Another major step the current, connected user can take is to carefully guard any personal information they choose to place online. Social media especially can be an excellent source of intelligence when targeting individuals for spear phishing attacks or other forms of social engineering. A more simple example might include attackers reviewing an individual’s social media profiles for the answers to common password reset security questions such as “What is your pet’s name?” or “What is your mother’s maiden name?” In other instances, attackers might use the information obtained from the targeting process to more effectively pose as someone entrusted by the targeted individual. Likewise, companies too can be targeted based on what social media presence they maintain and information they publish on those platforms. In the modern cyberscape, one of the largest cyber risks to a company is the advanced persistent threat, or APT. As the name implies, APTs are attacks that occur over a longer period of time, usually by a team of cybercriminals working in unison, using a wide variety of techniques to covertly penetrate and compromise a network. A major portion of laying the groundwork for these types of attacks involves researching the targeted individual or organisation in order to identify employees more susceptible to social engineering, employees with elevated user privileges, employees that are likely to process sensitive information, and any other gaps in a security strategy. As such, both individuals and companies should frequently review their security and privacy settings across any social media platforms they use in order to limit what information is visible to the general public.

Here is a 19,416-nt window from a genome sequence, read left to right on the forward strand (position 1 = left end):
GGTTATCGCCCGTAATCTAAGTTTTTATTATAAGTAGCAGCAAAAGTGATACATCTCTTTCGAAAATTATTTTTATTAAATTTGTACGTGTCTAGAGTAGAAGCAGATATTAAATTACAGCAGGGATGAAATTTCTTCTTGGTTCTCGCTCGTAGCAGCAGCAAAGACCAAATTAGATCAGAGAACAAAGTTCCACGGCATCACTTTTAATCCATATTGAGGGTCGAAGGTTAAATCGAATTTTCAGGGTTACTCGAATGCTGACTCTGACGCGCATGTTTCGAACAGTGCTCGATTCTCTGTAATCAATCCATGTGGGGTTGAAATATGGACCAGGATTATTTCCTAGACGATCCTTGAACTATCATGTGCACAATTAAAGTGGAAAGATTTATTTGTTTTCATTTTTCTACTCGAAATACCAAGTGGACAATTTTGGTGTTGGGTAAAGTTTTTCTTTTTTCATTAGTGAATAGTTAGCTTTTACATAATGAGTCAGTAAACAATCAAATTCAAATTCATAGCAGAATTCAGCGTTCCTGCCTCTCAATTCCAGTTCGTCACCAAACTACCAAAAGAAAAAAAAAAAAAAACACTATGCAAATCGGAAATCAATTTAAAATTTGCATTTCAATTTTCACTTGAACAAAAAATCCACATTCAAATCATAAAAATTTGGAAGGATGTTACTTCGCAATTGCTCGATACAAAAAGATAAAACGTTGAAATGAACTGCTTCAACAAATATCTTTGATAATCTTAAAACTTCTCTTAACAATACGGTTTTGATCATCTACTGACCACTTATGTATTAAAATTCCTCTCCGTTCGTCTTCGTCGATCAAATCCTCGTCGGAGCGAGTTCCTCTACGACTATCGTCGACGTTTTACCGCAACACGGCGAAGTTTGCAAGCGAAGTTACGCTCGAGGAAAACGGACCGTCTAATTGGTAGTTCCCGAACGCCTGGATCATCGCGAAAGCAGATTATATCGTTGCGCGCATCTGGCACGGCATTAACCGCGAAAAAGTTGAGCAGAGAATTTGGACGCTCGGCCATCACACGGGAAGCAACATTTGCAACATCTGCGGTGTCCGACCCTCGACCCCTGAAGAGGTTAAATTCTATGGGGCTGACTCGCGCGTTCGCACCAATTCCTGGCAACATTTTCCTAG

Trojan Horses

Much as a user can be tricked into opening email attachements bearing intriguing filenames, so too can they be compromised via storage devices such as CDs/DVDs, USB thumb drives, and various other forms of digital media storage. In a 2016 study conducted by Google, the University of Illinois Urbana-Champaign, and the University of Michigan, it was found that of 297 thumb drives dropped across a university campus, 290 were picked up and 135 of those were plugged into a computer.1 It seems obvious, much as one wouldn’t invite an unknown person into their home, so too should users not plug unknown peripherals or digital media into their computers or mobile devices as they then run the risk of infecting their systems. While “hacking” via hardware may sound a bit Hollywood, it is actually not that far-fetched. As recently as last year a series of eight eastern-European banks had millions of dollars stolen when cybercriminals were able to physically infiltrate the bank and plug in laptops, Raspberry Pi boards, and USB thumb drives to the banks’ systems.2

Multi-Factor Authentication

Lastly, where possible, users should always opt to use dual-factor (2FA) or multi-factor authenitication (MFA). Banks have used 2FA for decades with the advent of the bank card (e.g. card + PIN) and nowadays many systems and websites offer the option to require users to not only login with credentials, but also via a second or third means of authentication such as a one-time password (OTP) fob or mobile device application. By requiring additional methods of user authentication to access an account or system, users are adding additional layers of security to the asset which they are trying to protect thus making it that much more difficult for criminals, cyber or otherwise, to access the asset. As mentioned in a previous article,3 biometrics is a rapidly expanding field and is being increasingly employed as it offers a means of individual authentication that is linked to users’ physiological features and thus, very difficult to fool.